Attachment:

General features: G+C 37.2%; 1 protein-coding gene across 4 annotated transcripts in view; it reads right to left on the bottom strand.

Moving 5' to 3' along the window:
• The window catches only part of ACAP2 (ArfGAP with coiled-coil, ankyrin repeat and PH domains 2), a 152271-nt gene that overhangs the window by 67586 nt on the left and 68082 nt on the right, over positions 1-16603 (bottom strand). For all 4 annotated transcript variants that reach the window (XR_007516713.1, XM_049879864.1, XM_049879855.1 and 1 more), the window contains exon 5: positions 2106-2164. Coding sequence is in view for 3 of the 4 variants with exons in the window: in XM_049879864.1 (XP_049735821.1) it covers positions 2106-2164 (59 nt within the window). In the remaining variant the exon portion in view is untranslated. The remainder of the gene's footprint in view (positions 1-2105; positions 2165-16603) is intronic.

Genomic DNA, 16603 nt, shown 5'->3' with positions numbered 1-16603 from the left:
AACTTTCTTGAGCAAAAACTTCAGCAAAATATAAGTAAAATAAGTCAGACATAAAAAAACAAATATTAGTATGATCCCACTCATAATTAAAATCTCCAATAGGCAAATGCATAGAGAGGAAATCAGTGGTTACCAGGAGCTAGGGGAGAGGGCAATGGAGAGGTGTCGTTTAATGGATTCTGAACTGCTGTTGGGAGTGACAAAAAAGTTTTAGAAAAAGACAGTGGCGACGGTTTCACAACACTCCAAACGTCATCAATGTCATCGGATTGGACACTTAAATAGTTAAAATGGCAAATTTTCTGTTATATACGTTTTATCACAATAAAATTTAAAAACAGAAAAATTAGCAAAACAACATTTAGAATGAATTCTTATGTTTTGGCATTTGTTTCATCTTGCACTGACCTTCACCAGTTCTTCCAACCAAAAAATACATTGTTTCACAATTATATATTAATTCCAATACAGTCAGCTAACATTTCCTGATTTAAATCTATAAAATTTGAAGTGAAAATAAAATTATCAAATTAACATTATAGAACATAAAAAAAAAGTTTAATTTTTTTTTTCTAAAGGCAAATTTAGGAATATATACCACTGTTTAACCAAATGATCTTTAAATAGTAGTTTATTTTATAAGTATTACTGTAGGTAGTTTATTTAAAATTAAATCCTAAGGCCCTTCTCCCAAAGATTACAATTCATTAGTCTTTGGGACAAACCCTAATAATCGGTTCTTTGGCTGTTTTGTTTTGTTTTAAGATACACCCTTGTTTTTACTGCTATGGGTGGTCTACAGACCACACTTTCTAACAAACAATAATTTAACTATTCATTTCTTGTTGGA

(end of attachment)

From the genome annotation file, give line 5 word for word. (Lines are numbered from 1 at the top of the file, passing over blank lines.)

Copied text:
AACTTTCTTGAGCAAAAACTTCAGCAAAATATAAGTAAAATAAGTCAGACATAAAAAAACAAATATTAGTATGATCCCACTCATAATTAAAATCTCCAATAGGCAAATGCATAGAGAGGAAATCAGTGGTTACCAGGAGCTAGGGGAGAGGGCAATGGAGAGGTGTCGTTTAATGGATTCTGAACTGCTGTTGGGAGTGACAAAAAAGTTTTAGAAAAAGACAGTGGCGACGGTTTCACAACACTCCAAACGTCATCAATGTCATCGGATTGGACACTTAAATAGTTAAAATGGCAAATTTTCTGTTATATACGTTTTATCACAATAAAATTTAAAAACAGAAAAATTAGCAAAACAACATTTAGAATGAATTCTTATGTTTTGGCATTTGTTTCATCTTGCACTGACCTTCACCAGTTCTTCCAACCAAAAAATACATTGTTTCACAATTATATATTAATTCCAATACAGTCAGCTAACATTTCCTGATTTAAATCTATAAAATTTGAAGTGAAAATAAAATTATCAAATTAACATTATAGAACATAAAAAAAAAGTTTAATTTTTTTTTTCTAAAGGCAAATTTAGGAATATATACCACTGTTTAACCAAATGATCTTTAAATAGTAGTTTATTTTATAAGTATTACTGTAGGTAGTTTATTTAAAATTAAATCCTAAGGCCCTTCTCCCAAAGATTACAATTCATTAGTCTTTGGGACAAACCCTAATAATCGGTTCTTTGGCTGTTTTGTTTTGTTTTAAGATACACCCTTGTTTTTACTGCTATGGGTGGTCTACAGACCACACTTTCTAACAAACAATAATTTAACTATTCATTTCTTGTTGGA